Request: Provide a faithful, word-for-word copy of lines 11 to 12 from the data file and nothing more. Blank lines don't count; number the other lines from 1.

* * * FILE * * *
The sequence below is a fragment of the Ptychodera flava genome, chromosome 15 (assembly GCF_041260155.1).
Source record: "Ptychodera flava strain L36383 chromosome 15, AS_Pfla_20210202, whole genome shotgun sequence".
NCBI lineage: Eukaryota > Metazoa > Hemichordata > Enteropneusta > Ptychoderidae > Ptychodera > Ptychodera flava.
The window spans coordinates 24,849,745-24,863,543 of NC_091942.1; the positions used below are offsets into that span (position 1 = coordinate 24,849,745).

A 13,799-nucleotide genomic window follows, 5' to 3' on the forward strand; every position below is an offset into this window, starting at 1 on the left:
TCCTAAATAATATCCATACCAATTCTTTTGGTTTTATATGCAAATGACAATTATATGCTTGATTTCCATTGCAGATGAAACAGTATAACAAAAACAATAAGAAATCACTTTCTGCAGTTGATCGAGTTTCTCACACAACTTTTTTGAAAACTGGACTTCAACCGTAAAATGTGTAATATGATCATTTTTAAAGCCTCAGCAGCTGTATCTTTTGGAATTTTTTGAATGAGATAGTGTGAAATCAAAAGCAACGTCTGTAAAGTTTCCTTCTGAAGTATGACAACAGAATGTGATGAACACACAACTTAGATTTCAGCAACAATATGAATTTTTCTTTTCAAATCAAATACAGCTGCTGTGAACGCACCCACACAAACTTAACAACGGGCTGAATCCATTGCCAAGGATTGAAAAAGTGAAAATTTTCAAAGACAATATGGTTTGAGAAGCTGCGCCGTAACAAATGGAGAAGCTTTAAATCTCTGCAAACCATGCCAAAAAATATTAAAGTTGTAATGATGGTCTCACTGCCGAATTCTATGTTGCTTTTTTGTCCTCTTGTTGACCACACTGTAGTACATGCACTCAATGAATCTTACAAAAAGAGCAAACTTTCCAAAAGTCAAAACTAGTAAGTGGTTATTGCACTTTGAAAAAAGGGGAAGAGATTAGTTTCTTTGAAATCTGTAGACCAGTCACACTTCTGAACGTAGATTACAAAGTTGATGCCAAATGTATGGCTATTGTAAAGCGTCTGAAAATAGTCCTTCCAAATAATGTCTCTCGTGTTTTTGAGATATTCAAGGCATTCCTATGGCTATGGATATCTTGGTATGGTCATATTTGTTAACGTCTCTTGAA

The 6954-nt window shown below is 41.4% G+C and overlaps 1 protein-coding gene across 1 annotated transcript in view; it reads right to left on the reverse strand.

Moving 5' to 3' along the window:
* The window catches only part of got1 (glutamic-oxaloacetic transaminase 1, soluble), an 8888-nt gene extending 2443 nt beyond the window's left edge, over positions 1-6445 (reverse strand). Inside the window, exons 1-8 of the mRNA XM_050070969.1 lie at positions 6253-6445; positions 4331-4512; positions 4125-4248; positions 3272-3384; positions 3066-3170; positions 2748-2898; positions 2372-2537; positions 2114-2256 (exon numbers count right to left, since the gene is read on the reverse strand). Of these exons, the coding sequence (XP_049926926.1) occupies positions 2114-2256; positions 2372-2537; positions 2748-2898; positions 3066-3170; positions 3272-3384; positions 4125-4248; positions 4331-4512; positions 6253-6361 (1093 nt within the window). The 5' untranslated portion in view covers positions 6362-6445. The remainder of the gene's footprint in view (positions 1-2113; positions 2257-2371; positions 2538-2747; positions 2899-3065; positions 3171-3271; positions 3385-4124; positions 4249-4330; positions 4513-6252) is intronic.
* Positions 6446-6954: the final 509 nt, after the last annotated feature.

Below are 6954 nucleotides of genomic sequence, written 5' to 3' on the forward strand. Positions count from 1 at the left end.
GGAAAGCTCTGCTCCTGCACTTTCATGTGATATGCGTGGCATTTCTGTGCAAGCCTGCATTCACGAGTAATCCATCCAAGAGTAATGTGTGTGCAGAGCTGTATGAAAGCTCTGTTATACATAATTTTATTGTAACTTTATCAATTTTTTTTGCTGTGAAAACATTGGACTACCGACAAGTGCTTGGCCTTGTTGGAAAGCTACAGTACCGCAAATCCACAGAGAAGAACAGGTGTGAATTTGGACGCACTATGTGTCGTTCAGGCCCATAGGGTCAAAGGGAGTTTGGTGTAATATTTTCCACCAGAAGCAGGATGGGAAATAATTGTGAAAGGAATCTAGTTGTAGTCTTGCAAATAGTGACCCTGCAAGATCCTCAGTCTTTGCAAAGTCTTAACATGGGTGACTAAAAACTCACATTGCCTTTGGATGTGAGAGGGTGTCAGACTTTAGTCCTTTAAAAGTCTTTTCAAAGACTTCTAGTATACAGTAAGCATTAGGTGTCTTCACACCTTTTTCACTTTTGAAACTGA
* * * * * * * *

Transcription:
Below are 6954 nucleotides of genomic sequence, written 5' to 3' on the forward strand. Positions count from 1 at the left end.
GGAAAGCTCTGCTCCTGCACTTTCATGTGATATGCGTGGCATTTCTGTGCAAGCCTGCATTCACGAGTAATCCATCCAAGAGTAATGTGTGTGCAGAGCTGTATGAAAGCTCTGTTATACATAATTTTATTGTAACTTTATCAATTTTTTTTGCTGTGAAAACATTGGACTACCGACAAGTGCTTGGCCTTGTTGGAAAGCTACAGTACCGCAAATCCACAGAGAAGAACAGGTGTGAATTTGGACGCACTATGTGTCGTTCAGGCCCATAGGGTCAAAGGGAGTTTGGTGTAATATTTTCCACCAGAAGCAGGATGGGAAATAATTGTGAAAGGAATCTAGTTGTAGTCTTGCAAATAGTGACCCTGCAAGATCCTCAGTCTTTGCAAAGTCTTAACATGGGTGACTAAAAACTCACATTGCCTTTGGATGTGAGAGGGTGTCAGACTTTAGTCCTTTAAAAGTCTTTTCAAAGACTTCTAGTATACAGTAAGCATTAGGTGTCTTCACACCTTTTTCACTTTTGAAACTGA